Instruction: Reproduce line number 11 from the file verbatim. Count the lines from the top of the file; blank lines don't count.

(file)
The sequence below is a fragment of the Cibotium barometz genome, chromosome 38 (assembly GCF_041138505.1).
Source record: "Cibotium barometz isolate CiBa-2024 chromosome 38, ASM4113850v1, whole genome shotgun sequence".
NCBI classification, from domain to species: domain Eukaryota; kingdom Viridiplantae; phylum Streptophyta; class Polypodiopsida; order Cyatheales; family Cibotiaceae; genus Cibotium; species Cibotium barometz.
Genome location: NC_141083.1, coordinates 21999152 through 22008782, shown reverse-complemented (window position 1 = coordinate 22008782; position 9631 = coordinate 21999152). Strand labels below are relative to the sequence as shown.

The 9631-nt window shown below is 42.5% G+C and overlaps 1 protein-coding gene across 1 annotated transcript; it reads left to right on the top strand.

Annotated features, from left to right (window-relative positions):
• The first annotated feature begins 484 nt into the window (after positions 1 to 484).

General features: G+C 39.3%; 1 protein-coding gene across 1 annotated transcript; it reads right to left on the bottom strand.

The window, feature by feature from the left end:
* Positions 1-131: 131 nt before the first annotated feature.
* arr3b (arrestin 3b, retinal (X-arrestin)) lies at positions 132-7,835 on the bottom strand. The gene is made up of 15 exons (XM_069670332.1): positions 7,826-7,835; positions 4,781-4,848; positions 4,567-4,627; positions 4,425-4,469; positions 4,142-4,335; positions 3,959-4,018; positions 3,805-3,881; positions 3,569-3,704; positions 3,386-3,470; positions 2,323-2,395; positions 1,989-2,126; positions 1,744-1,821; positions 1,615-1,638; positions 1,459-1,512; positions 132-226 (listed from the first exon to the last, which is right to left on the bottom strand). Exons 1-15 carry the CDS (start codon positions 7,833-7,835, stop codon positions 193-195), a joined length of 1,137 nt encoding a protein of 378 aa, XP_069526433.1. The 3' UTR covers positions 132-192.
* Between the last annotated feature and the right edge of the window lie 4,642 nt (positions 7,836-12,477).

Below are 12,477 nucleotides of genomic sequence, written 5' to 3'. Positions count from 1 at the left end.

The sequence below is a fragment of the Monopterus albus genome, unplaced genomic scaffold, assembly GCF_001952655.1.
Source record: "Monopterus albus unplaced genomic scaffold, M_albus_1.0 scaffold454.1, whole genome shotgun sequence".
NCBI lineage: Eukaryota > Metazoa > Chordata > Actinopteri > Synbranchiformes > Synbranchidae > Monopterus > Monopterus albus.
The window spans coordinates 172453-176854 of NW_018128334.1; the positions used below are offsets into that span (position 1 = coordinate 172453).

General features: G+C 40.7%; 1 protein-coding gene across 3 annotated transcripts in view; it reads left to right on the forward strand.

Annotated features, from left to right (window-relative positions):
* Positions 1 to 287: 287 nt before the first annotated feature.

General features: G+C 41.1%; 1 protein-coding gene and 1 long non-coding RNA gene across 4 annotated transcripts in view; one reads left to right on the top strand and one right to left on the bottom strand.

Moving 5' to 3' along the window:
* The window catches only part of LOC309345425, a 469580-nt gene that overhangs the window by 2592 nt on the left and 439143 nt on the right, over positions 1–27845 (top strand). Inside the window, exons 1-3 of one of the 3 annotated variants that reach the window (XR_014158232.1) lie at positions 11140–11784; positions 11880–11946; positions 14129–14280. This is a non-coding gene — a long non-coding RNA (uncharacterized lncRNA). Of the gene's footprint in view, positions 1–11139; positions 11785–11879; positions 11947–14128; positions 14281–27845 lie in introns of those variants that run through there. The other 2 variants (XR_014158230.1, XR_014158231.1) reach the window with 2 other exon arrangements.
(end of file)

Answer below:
* arr3b (arrestin 3b, retinal (X-arrestin)) lies at positions 132-7,835 on the bottom strand. The gene is made up of 15 exons (XM_069670332.1): positions 7,826-7,835; positions 4,781-4,848; positions 4,567-4,627; positions 4,425-4,469; positions 4,142-4,335; positions 3,959-4,018; positions 3,805-3,881; positions 3,569-3,704; positions 3,386-3,470; positions 2,323-2,395; positions 1,989-2,126; positions 1,744-1,821; positions 1,615-1,638; positions 1,459-1,512; positions 132-226 (listed from the first exon to the last, which is right to left on the bottom strand). Exons 1-15 carry the CDS (start codon positions 7,833-7,835, stop codon positions 193-195), a joined length of 1,137 nt encoding a protein of 378 aa, XP_069526433.1. The 3' UTR covers positions 132-192.